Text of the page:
Today we’re going to make one of our favorite “core concept” foods… Pico! “Core concept foods” is our fancy way of saying these are things we like to make in big batches and always have on hand because we use them so often and in multiple dishes. Pico is one of those things that goes great with just about everything and it’s so simple.
Although it looks like a salad, at Well Your World we use it as a sauce, and in no small amounts. This recipe will yield us approximately 5 quart-size mason jars full when we 5X it; we can easily devour a jar a day so we’re lucky if this batch lasts us a week. That’s actually a good thing since it’s made with fresh, raw ingredients that we don’t want to leave hanging out in the fridge for too long.
If by some miracle we haven’t eaten it up before it starts to get a little soggy, we’ll just cook it up with some beans on the stove (or InstantPot).
We start by dicing up 25-30 Roma tomatoes into a large mixing bowl. We look for Romas that skew more towards under-ripe vs over-ripe because they’re a little firmer, which makes them cut easier and last longer.
Start by coring the tomatoes similar to the way you’d core a bell pepper. Slice into the tomato, but not all the way through, and run your knife along the inner skin to remove the seedy core. It’s fine if you want to skip this step and leave the core in; it’ll just make your pico a bit more salsa-like since it’ll have a lot more liquid.
Pico Tip: Don’t throw away those tomato cores! Save them for making veggie stock or adding to your compost.
Next, we’ll chop up 2 heads of cilantro. Cilantro is great because the stems are also edible, so you can chop them right in if you want. Just make sure it’s rinsed well and chop away! You can chop it as fine as you like but we prefer not to over-chop it as we appreciate seeing little bits of the leaves in the finished product. It’s totally your call.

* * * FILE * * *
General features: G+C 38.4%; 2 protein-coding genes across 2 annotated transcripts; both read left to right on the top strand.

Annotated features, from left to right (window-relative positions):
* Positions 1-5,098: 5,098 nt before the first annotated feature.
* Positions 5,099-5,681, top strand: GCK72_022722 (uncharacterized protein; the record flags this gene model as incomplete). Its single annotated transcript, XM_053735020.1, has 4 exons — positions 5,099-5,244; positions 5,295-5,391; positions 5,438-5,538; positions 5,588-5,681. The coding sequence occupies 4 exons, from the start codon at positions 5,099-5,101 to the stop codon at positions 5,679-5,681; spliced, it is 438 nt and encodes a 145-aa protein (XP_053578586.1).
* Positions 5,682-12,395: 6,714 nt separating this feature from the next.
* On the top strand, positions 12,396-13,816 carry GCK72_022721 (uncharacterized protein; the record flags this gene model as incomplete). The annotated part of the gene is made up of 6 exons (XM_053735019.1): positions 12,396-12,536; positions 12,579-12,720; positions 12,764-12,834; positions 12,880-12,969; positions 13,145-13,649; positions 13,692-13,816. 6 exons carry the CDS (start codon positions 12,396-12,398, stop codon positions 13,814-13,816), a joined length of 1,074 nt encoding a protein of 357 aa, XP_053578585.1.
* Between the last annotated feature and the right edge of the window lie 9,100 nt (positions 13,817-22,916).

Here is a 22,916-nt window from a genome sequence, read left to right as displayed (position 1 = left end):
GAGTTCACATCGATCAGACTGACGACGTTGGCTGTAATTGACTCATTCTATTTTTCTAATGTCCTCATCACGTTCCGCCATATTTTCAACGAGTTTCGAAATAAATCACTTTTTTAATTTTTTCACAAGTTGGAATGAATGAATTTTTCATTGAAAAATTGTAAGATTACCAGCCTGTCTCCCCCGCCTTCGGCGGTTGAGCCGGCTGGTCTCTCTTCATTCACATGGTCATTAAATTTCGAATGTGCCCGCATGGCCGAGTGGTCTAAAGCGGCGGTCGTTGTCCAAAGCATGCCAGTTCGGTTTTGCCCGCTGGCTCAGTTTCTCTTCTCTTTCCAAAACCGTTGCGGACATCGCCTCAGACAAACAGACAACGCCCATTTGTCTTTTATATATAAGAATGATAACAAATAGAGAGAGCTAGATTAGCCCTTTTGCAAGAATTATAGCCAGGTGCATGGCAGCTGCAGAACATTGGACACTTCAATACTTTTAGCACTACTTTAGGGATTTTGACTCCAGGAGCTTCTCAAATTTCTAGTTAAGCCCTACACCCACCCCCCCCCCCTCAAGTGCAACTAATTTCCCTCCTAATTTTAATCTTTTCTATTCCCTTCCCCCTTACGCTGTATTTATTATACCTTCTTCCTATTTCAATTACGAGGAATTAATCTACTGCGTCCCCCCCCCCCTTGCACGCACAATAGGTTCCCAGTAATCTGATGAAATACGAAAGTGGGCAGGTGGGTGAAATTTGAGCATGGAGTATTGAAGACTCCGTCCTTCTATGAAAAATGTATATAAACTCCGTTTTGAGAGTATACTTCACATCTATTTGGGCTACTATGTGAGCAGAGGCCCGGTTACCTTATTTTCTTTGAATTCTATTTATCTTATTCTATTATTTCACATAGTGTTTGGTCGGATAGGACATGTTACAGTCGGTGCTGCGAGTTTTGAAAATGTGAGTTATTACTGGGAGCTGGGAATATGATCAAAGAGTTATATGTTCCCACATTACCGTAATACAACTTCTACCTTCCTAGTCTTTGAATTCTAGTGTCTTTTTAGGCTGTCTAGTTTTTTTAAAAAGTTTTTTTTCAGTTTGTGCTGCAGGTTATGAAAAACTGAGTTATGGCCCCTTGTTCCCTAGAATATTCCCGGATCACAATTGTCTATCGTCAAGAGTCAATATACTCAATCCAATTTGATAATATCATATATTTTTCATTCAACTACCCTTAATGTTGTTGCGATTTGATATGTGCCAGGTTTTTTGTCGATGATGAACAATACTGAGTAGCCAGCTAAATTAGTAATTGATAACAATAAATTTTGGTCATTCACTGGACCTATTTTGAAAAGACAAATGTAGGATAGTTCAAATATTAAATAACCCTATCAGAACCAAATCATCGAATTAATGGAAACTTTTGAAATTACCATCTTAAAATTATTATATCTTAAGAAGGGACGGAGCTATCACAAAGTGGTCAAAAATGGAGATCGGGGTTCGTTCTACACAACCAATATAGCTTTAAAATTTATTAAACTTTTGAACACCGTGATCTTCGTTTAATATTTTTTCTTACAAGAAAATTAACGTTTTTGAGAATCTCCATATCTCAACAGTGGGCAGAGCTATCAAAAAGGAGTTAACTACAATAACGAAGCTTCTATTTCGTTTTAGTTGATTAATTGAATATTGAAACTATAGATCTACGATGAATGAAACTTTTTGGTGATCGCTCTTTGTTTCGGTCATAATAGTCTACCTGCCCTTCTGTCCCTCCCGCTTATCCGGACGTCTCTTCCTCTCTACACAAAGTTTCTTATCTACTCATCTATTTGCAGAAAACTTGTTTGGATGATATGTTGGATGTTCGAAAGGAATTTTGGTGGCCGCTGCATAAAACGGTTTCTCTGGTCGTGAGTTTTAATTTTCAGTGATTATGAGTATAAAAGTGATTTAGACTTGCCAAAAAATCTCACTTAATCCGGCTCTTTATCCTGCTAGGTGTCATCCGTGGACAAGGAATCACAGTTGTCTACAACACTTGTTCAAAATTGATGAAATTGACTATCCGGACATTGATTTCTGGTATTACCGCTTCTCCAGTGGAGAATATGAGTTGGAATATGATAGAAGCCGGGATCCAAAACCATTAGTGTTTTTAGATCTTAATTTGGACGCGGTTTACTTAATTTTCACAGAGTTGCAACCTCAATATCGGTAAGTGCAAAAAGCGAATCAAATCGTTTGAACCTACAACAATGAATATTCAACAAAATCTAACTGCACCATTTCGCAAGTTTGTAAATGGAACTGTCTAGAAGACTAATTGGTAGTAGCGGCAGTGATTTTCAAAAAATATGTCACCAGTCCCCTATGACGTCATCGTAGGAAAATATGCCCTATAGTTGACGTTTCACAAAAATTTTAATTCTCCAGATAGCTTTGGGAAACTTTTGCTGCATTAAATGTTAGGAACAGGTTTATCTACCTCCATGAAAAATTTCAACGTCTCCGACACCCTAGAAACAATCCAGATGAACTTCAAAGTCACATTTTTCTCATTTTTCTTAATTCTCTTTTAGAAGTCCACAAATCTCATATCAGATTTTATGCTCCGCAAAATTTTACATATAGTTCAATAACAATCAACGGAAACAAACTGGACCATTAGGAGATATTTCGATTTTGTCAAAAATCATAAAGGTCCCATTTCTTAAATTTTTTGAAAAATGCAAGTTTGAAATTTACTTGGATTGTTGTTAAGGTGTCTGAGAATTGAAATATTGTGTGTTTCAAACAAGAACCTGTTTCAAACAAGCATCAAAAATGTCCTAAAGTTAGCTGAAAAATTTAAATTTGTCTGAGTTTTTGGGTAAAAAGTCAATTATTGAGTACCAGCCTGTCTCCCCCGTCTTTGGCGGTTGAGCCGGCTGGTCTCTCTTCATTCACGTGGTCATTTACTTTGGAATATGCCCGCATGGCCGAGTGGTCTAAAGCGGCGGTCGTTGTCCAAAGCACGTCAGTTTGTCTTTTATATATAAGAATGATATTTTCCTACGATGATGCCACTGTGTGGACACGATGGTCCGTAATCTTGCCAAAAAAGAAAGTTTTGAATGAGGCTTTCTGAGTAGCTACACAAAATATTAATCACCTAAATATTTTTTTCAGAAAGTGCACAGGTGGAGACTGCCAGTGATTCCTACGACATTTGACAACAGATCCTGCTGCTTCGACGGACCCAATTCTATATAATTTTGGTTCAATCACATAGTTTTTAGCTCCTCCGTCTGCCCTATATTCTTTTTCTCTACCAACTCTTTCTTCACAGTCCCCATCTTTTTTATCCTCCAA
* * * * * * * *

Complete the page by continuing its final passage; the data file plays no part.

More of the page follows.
It’s not Pico without some diced-up peppers. We always use jalapenos; if you find jalapenos too spicy, keep in mind that the spicy heat is in the seeds. If you split the peppers in half and remove the core, it’ll take most of the heat out. If the heat is still too much for you after removing the seeds, you can omit the jalapenos and use your favorite mild chile pepper. If you like it spicier, then leave some of those seeds in and enjoy the burn!
Grab a few cloves of garlic (or your jar of minced “cheater” garlic) and a couple of red (even though they’re really purple) onions. The finer you chop the onions and garlic, the more their flavor will be imparted. Regardless of how fine you dice them, the result will be delicious. We try to dice the onions up about the same size as the tomatoes for uniformity.
Finally, squeeze about 6 limes in, stir it all together and give it taste and adjust according to your preference. If you like more onions and garlic, add more! Over time, you’ll figure out the way you like it best. Print out the recipe below and your notes to it and soon you’ll have your signature pico to make and take with you everywhere.
Don’t want to chop til you drop?
This Pico recipe does require a lot of chopping by hand… unless it doesn’t. Chopping yields a great result but it does take time. If you’re short on time, you can simply rough chop all the ingredients into the food processor and blend them into salsa. If you still prefer to have nicely a diced Pico, you can use a food processor with a dicing attachment. Dillon shows you the one we use in this video:
We hope this Pico will become one of your “core concept” foods too. It’s a fantastically flavorful way to get your vitamin-packed raw veggies in. Enjoy!
Fresh and full of flavor, this is our favorite way to make this versatile refrigerator staple.
4-5 roma tomatoes, cored and diced
1/2 red onion, diced small
3-4 jalapeño peppers, cored and diced small
2 teaspoons minced garlic
2 limes, juiced
3/4-1 bunch cilantro, chopped
Add everything to a big bowl and mix it up. I like to let it sit for 30 minutes, stirring every 10 minutes, to allow the flavors to blend. Serve this on top of beans and rice, or anything else you like. I apologize in advance for your new pico addiction.